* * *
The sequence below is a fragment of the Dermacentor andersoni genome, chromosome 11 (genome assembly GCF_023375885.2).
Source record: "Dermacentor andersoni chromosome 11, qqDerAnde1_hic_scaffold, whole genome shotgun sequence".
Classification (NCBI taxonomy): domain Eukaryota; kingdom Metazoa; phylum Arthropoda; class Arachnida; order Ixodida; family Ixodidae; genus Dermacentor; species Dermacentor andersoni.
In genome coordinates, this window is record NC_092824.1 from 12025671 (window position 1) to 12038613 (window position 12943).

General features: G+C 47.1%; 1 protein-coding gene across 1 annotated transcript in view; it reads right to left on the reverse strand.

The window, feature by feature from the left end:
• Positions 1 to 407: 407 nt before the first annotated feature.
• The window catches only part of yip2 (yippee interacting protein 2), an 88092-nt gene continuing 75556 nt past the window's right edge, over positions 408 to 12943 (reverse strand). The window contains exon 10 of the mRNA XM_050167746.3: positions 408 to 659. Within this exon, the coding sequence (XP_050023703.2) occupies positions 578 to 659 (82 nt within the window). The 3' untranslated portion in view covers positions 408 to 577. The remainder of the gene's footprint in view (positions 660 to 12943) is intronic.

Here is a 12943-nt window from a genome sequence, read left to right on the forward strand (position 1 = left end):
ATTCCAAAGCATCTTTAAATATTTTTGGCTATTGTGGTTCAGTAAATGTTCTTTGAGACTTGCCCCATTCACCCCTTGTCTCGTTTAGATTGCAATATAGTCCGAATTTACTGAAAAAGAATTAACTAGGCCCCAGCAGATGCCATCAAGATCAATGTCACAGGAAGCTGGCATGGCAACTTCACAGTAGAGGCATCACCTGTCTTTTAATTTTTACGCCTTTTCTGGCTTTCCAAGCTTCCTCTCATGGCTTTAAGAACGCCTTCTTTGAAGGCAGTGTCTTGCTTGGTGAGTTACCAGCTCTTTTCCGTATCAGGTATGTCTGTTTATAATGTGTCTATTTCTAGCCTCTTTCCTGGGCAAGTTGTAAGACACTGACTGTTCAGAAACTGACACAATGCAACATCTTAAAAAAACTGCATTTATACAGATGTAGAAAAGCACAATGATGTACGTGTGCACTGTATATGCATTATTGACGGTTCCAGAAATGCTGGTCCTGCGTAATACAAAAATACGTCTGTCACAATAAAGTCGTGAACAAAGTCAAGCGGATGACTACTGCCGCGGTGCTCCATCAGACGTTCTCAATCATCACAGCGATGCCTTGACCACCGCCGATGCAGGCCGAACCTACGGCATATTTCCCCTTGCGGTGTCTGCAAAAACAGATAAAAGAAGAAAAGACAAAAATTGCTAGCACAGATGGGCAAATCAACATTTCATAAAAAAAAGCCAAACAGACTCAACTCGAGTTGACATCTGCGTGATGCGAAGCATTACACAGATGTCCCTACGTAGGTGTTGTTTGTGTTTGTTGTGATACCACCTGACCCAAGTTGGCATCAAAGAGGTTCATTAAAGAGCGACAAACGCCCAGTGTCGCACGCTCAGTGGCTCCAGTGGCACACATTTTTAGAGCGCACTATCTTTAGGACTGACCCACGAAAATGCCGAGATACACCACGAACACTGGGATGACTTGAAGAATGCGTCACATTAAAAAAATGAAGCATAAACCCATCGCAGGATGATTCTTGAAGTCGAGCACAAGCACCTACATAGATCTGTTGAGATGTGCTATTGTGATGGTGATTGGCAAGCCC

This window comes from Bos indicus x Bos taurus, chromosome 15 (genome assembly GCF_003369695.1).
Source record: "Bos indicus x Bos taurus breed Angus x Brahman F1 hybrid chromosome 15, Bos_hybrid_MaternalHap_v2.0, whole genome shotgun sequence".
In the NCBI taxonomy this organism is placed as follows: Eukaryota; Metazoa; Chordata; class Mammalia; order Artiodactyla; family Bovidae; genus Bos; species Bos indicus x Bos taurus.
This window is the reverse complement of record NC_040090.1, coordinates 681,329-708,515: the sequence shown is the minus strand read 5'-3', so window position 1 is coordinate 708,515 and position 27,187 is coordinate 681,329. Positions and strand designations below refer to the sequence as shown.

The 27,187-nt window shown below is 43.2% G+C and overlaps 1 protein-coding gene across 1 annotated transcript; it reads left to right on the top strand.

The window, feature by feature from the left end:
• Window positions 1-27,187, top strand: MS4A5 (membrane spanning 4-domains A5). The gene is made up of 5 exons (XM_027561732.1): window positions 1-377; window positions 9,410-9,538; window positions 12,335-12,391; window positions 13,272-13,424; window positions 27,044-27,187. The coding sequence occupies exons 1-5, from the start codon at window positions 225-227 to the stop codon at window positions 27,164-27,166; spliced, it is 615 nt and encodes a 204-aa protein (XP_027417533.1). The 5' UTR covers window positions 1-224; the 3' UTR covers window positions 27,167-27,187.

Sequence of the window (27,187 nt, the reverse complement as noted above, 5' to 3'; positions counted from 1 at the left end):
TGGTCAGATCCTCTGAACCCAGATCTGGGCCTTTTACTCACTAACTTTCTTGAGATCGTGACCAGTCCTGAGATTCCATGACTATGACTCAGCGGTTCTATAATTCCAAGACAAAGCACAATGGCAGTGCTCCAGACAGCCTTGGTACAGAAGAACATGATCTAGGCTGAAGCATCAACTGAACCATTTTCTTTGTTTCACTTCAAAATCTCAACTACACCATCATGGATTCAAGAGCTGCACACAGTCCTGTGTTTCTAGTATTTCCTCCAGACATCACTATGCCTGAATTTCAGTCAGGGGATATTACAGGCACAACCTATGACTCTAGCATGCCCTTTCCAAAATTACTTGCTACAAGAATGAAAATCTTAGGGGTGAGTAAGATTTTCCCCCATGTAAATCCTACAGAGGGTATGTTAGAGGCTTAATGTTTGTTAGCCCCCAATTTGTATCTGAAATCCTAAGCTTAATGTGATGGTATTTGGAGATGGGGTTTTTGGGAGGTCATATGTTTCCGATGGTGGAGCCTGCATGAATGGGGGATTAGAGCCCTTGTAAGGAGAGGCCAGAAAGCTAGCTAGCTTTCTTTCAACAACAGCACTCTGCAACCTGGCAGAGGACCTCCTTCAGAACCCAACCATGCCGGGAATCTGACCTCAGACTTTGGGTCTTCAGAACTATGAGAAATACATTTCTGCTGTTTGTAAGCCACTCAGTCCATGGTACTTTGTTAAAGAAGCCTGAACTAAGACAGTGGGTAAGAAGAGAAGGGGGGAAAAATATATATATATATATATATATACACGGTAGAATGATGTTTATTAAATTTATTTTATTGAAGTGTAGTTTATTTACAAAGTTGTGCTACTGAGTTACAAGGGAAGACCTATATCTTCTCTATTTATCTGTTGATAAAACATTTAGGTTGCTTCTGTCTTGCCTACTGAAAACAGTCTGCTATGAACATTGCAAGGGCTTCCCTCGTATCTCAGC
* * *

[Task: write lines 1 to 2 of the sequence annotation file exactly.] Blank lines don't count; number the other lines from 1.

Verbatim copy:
The sequence below is a fragment of the Dermacentor andersoni genome, chromosome 11 (genome assembly GCF_023375885.2).
Source record: "Dermacentor andersoni chromosome 11, qqDerAnde1_hic_scaffold, whole genome shotgun sequence".